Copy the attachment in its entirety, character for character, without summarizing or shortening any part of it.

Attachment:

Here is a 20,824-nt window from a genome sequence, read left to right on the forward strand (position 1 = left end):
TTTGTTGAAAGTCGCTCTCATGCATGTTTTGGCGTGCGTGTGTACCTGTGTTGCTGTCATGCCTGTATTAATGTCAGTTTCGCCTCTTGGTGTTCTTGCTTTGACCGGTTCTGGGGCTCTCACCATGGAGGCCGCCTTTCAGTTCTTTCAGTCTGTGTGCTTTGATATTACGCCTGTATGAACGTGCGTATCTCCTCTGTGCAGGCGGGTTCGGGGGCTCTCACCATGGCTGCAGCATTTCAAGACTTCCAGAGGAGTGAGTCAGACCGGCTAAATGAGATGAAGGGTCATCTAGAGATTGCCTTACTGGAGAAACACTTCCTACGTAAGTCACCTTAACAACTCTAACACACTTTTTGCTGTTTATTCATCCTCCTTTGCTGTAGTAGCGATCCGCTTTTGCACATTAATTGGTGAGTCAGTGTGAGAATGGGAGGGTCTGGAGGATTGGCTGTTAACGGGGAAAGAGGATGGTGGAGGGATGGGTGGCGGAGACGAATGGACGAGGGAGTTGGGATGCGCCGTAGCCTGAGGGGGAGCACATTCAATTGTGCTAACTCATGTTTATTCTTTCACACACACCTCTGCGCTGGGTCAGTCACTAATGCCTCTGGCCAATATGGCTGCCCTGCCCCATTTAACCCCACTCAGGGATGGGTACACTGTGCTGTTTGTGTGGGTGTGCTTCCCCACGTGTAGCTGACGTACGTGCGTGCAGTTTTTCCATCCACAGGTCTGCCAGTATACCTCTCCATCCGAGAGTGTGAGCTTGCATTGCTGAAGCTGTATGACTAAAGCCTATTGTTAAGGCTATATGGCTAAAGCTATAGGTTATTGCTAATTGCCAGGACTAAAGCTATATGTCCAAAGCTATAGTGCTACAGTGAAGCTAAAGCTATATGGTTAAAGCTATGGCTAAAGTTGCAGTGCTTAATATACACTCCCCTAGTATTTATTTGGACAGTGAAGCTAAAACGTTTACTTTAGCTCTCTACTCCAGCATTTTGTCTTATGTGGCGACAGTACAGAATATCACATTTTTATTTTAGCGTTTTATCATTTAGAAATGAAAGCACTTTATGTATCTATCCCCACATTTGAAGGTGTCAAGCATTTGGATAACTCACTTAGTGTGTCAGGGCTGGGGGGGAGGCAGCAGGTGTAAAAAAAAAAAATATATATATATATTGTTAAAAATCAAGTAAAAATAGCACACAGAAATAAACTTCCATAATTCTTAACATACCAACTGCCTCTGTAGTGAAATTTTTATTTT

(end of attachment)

Here is a 20,824-nt window from a genome sequence, read left to right on the forward strand (position 1 = left end):
TTTGTTGAAAGTCGCTCTCATGCATGTTTTGGCGTGCGTGTGTACCTGTGTTGCTGTCATGCCTGTATTAATGTCAGTTTCGCCTCTTGGTGTTCTTGCTTTGACCGGTTCTGGGGCTCTCACCATGGAGGCCGCCTTTCAGTTCTTTCAGTCTGTGTGCTTTGATATTACGCCTGTATGAACGTGCGTATCTCCTCTGTGCAGGCGGGTTCGGGGGCTCTCACCATGGCTGCAGCATTTCAAGACTTCCAGAGGAGTGAGTCAGACCGGCTAAATGAGATGAAGGGTCATCTAGAGATTGCCTTACTGGAGAAACACTTCCTACGTAAGTCACCTTAACAACTCTAACACACTTTTTGCTGTTTATTCATCCTCCTTTGCTGTAGTAGCGATCCGCTTTTGCACATTAATTGGTGAGTCAGTGTGAGAATGGGAGGGTCTGGAGGATTGGCTGTTAACGGGGAAAGAGGATGGTGGAGGGATGGGTGGCGGAGACGAATGGACGAGGGAGTTGGGATGCGCCGTAGCCTGAGGGGGAGCACATTCAATTGTGCTAACTCATGTTTATTCTTTCACACACACCTCTGCGCTGGGTCAGTCACTAATGCCTCTGGCCAATATGGCTGCCCTGCCCCATTTAACCCCACTCAGGGATGGGTACACTGTGCTGTTTGTGTGGGTGTGCTTCCCCACGTGTAGCTGACGTACGTGCGTGCAGTTTTTCCATCCACAGGTCTGCCAGTATACCTCTCCATCCGAGAGTGTGAGCTTGCATTGCTGAAGCTGTATGACTAAAGCCTATTGTTAAGGCTATATGGCTAAAGCTATAGGTTATTGCTAATTGCCAGGACTAAAGCTATATGTCCAAAGCTATAGTGCTACAGTGAAGCTAAAGCTATATGGTTAAAGCTATGGCTAAAGTTGCAGTGCTTAATATACACTCCCCTAGTATTTATTTGGACAGTGAAGCTAAAACGTTTACTTTAGCTCTCTACTCCAGCATTTTGTCTTATGTGGCGACAGTACAGAATATCACATTTTTATTTTAGCGTTTTATCATTTAGAAATGAAAGCACTTTATGTATCTATCCCCACATTTGAAGGTGTCAAGCATTTGGATAACTCACTTAGTGTGTCAGGGCTGGGGGGGAGGCAGCAGGTGTAAAAAAAAAAAATATATATATATATTGTTAAAAATCAAGTAAAAATAGCACACAGAAATAAACTTCCATAATTCTTAACATACCAACTGCCTCTGTAGTGAAATTTTTATTTT